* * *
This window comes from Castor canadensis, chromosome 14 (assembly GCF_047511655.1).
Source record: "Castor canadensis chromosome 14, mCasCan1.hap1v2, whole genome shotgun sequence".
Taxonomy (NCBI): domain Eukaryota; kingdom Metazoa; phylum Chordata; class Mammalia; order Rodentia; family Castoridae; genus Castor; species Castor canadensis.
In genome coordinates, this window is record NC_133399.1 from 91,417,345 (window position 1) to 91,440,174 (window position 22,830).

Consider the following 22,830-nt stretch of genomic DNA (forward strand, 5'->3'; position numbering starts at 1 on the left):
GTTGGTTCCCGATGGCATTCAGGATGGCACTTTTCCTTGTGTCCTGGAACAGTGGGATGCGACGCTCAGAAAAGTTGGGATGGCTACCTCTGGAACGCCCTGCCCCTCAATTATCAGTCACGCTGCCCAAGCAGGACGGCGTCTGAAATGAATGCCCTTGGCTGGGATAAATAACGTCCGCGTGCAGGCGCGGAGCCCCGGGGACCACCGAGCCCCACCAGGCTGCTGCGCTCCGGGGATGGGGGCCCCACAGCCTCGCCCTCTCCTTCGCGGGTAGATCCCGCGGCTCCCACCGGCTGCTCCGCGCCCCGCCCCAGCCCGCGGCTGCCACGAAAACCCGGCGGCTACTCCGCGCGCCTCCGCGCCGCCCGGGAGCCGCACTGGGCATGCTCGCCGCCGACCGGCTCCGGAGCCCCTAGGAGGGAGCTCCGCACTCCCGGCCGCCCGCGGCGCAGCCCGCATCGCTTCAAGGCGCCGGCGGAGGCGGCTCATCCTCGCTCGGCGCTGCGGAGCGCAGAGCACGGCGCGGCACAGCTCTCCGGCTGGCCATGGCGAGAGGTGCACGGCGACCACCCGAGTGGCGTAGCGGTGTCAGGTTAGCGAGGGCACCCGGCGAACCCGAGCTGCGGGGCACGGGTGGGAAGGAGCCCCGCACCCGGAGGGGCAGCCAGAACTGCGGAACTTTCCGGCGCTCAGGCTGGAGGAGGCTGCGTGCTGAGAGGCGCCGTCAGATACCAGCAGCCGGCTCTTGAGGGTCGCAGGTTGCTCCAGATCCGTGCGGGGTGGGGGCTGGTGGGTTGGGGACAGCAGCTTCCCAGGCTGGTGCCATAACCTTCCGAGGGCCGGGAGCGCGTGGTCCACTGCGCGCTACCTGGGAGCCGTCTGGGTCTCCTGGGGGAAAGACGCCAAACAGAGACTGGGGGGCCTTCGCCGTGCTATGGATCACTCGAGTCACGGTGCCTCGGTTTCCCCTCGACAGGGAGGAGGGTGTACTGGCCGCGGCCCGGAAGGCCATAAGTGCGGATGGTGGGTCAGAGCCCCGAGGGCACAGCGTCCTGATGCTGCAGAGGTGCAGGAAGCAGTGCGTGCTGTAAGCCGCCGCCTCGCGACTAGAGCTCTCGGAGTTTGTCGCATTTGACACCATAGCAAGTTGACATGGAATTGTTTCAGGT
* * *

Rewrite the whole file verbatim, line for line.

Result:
This window comes from Castor canadensis, chromosome 14 (assembly GCF_047511655.1).
Source record: "Castor canadensis chromosome 14, mCasCan1.hap1v2, whole genome shotgun sequence".
Taxonomy (NCBI): domain Eukaryota; kingdom Metazoa; phylum Chordata; class Mammalia; order Rodentia; family Castoridae; genus Castor; species Castor canadensis.
In genome coordinates, this window is record NC_133399.1 from 91,417,345 (window position 1) to 91,440,174 (window position 22,830).

Consider the following 22,830-nt stretch of genomic DNA (forward strand, 5'->3'; position numbering starts at 1 on the left):
GTTGGTTCCCGATGGCATTCAGGATGGCACTTTTCCTTGTGTCCTGGAACAGTGGGATGCGACGCTCAGAAAAGTTGGGATGGCTACCTCTGGAACGCCCTGCCCCTCAATTATCAGTCACGCTGCCCAAGCAGGACGGCGTCTGAAATGAATGCCCTTGGCTGGGATAAATAACGTCCGCGTGCAGGCGCGGAGCCCCGGGGACCACCGAGCCCCACCAGGCTGCTGCGCTCCGGGGATGGGGGCCCCACAGCCTCGCCCTCTCCTTCGCGGGTAGATCCCGCGGCTCCCACCGGCTGCTCCGCGCCCCGCCCCAGCCCGCGGCTGCCACGAAAACCCGGCGGCTACTCCGCGCGCCTCCGCGCCGCCCGGGAGCCGCACTGGGCATGCTCGCCGCCGACCGGCTCCGGAGCCCCTAGGAGGGAGCTCCGCACTCCCGGCCGCCCGCGGCGCAGCCCGCATCGCTTCAAGGCGCCGGCGGAGGCGGCTCATCCTCGCTCGGCGCTGCGGAGCGCAGAGCACGGCGCGGCACAGCTCTCCGGCTGGCCATGGCGAGAGGTGCACGGCGACCACCCGAGTGGCGTAGCGGTGTCAGGTTAGCGAGGGCACCCGGCGAACCCGAGCTGCGGGGCACGGGTGGGAAGGAGCCCCGCACCCGGAGGGGCAGCCAGAACTGCGGAACTTTCCGGCGCTCAGGCTGGAGGAGGCTGCGTGCTGAGAGGCGCCGTCAGATACCAGCAGCCGGCTCTTGAGGGTCGCAGGTTGCTCCAGATCCGTGCGGGGTGGGGGCTGGTGGGTTGGGGACAGCAGCTTCCCAGGCTGGTGCCATAACCTTCCGAGGGCCGGGAGCGCGTGGTCCACTGCGCGCTACCTGGGAGCCGTCTGGGTCTCCTGGGGGAAAGACGCCAAACAGAGACTGGGGGGCCTTCGCCGTGCTATGGATCACTCGAGTCACGGTGCCTCGGTTTCCCCTCGACAGGGAGGAGGGTGTACTGGCCGCGGCCCGGAAGGCCATAAGTGCGGATGGTGGGTCAGAGCCCCGAGGGCACAGCGTCCTGATGCTGCAGAGGTGCAGGAAGCAGTGCGTGCTGTAAGCCGCCGCCTCGCGACTAGAGCTCTCGGAGTTTGTCGCATTTGACACCATAGCAAGTTGACATGGAATTGTTTCAGGT